Newbie of 1-day: using inline <style> element and interleaving html/md

I am a total 1-day newbie to Obsidian :heart_hands: having discovered it only a few days ago.

I am trying to explore Obsidian’s capabilities for supporting HTML within obsidian-markdown content. I have written a couple of experiments and attempted to find answers within the forum and discord.

I would love guidance, help, answers, expertise around the following:

  1. Using inline <style>css</style>; appears to either be disabled or unsupported.
  • Noting that I was able to create vault-global snippet css and make that work. But that is undesirable for individual documents. YAML Frontmatter patterns for CSS appear to not be available.
  1. Interleaving HTML and markdown within the HTML using tag markdown=1 appears to be available but exhibits unexpected/quirk code-generation output.
  • I was able to place markdown with an HTML element, but the parser terminated the element early and switched back to Markdown mode. I.e., no interleaved nesting capability. That behavior results in bad markdown/html output since it appears that input is not properly consumed by Obsidian markdown lexer/parser.

I would be very grateful to have that confirmed before I get lost in the weeds searching and experimenting for days for workarounds or solutions.

:heavy_heart_exclamation: Obsidian looks like it is purpose built pursuing everything I had hoped for and which I have felt was missing in markdown authoring for the last decade. I have seen nothing that is so close to patterns I use, other than plugin-enabled features within VsCode.

I do extensive work in VsCode, including authoring extensions. However, for markdown knowledge base authoring Obsidian is purpose built and tailored. Making it an ideal choice if I can learn/enable the capabilities I am looking for. I happen to have dev-engineering experience with Markdown<->HTML, code generators, languages and tools, and related practices and patterns similar to the ideas expressed embodied in Obsidian as well as the Zettelkasten references.

  1. Yes <style> is unsupported. It was removed in a much earlier version. Though there seems to be a lot you can do with CSS snippets.

EDIT: Actually it might be allowed in <head>. Just found this release note:

<style> tags are no longer permitted in raw HTML. This is because the HTML standard disallows <style> tags within <body>; they are only permitted in <head>.

  1. Maybe someone more experienced will answer, but as far as I know, Markdown won’t render properly inside html. Though I think Obsidian links should continue to work. And maybe some other things will continue to parse, accidentally or otherwise. Actual examples of what you’re trying would be helpful for more specific feedback. (I haven’t seen your Discord conversation.)

1 Like

For inline styles I think you can do <span style="css">text</span>. As @smallscript says, I think Markdown won’t render inside the HTML (search the forum; it’s come up before).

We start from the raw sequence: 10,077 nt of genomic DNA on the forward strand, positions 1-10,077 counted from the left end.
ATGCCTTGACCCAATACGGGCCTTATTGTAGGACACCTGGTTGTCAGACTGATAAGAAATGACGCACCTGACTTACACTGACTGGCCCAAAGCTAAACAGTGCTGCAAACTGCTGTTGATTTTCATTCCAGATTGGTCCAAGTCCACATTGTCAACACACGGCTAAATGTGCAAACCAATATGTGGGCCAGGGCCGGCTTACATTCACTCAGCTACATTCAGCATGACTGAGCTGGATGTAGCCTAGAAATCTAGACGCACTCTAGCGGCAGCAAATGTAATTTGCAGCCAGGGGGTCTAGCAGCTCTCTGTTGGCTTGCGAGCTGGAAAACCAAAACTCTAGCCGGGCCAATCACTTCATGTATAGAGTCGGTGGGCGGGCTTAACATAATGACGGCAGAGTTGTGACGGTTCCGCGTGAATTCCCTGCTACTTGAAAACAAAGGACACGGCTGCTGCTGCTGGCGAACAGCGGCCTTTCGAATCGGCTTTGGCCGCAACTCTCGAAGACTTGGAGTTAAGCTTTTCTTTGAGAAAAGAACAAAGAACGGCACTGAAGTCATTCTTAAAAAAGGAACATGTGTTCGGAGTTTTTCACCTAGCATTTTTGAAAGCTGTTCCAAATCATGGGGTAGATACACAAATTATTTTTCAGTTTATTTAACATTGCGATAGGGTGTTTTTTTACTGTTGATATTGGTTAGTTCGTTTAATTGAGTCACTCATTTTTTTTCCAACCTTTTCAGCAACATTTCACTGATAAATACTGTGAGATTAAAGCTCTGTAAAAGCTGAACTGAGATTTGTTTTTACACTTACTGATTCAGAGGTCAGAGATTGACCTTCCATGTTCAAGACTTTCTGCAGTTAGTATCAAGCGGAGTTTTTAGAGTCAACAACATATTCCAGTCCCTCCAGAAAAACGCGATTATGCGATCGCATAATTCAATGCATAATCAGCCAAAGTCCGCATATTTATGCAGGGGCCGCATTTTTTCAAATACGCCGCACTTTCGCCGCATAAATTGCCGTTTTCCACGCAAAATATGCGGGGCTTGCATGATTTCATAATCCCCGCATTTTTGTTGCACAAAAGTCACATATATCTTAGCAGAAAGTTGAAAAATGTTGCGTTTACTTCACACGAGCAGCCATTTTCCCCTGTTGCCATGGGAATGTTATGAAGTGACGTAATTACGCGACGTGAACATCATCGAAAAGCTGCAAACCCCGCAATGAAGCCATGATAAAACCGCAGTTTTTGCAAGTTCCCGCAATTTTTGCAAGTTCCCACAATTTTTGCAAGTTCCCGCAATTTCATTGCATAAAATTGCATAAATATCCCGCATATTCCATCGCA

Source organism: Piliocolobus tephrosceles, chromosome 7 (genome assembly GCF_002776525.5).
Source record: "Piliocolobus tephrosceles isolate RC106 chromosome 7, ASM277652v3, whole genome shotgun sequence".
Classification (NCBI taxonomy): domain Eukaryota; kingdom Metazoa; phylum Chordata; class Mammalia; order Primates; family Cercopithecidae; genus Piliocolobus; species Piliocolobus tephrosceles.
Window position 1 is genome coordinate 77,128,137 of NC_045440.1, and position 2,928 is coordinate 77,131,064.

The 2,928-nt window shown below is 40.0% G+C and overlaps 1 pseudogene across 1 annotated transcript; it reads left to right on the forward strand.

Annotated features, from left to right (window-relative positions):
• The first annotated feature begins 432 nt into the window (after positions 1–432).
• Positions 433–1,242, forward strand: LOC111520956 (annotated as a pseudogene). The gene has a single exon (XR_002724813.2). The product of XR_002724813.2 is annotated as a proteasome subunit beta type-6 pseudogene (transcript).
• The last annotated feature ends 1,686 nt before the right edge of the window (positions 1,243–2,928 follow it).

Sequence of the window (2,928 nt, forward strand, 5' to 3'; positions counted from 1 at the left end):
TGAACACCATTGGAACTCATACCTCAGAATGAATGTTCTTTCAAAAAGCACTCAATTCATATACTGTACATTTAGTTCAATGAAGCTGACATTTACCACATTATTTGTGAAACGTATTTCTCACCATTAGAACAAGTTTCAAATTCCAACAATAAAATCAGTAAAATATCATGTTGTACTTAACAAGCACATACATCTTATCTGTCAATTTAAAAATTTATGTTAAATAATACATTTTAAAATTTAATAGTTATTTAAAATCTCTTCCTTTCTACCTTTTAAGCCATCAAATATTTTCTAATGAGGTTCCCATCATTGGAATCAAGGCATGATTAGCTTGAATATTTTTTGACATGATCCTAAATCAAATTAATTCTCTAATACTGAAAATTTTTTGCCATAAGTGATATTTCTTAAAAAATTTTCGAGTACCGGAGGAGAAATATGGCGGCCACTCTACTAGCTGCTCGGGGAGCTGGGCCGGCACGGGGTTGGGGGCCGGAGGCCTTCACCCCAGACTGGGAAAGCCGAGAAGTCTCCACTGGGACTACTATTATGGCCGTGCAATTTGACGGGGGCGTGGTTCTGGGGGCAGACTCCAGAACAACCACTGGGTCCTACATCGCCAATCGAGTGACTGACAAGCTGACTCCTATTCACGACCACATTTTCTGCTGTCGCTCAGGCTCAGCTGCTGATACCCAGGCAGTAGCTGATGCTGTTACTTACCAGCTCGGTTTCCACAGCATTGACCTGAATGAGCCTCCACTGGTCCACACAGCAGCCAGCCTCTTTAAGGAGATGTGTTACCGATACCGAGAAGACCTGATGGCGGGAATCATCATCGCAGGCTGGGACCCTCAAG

For non-global whole-note styles you can assign a class to the note by adding a cssclass field in the YAML metadata, and use a snippet that only targets that class.



That cssclass YAML frontmatter <-> css-snippet hint was great. It helped me grok how snippets were intended to be used for an individual page.

Thank you!

Thank you for that helpful info/clarification!

Agreed on HTML standard and <style> element location.

With that fact noted, markdown itself is not legal/rendered in standard HTML (requiring pre-processing). Markdown pages are often fragments without direct mapped correlation and HTML page layout structure of html → head+body → etc. Hoisting style fragments is common practice in partial/fragment composition of web-pages.

As a related standards practice, it’s common in working with newer HTML/Web composition patterns to make use of custom-element techniques. Those publishing/generation facilities standardly make use of private shadow-dom CSS; which includes most modern browser themselves in how they provide standard DOM features (which is easy to see in their webpage-inspectors).

For custom elements the shadow DOM CSS is fully nested and encapsulated within the Custom Elements node subtree. In other words, locality of reference placement which is not code-design-tool constrained by the HTML standard of style element placement in the head.

Which is my 2-cents that the HTML standards regarding <style> location should not be of significant relevance to constraining an evolving markdown document authoring and publishing design.

The deeper thing I am exploring in Obsidian is what are its current capabilities for aggregation and composition of content and pages built from a markdown/YAML/HTML core. I am trying to see if I can use it for the toolsets and publishing patterns I already have for managed site workspaces whose content and structure is primarily described in wiki/markdown style.

With regard to interleaved HTML and markdown, the objective is to allow an html element to be used as a CSS (possibly JS) managed container but have the majority of its sub-content be authored in markdown. Which happens to include micro-web-service api capabilties.

organizationally a page might look this

some section (html-element containing markdown)
another section (html-element containing markdown)
another section (referencing/including another markdown document fragment inline on the fly)
(somewhere) css (w/optional js) to handle the page presentation lifecycle [typically a renderer/template. The css will than position the sections however it desires within the markdown container element.

This would, for me, allow using Obsidian for CMS style authoring epub, dynamic sites, and more with almost any presentation view that one might see in reactive-responsive site designs.

This topic was automatically closed 7 days after the last reply. New replies are no longer allowed.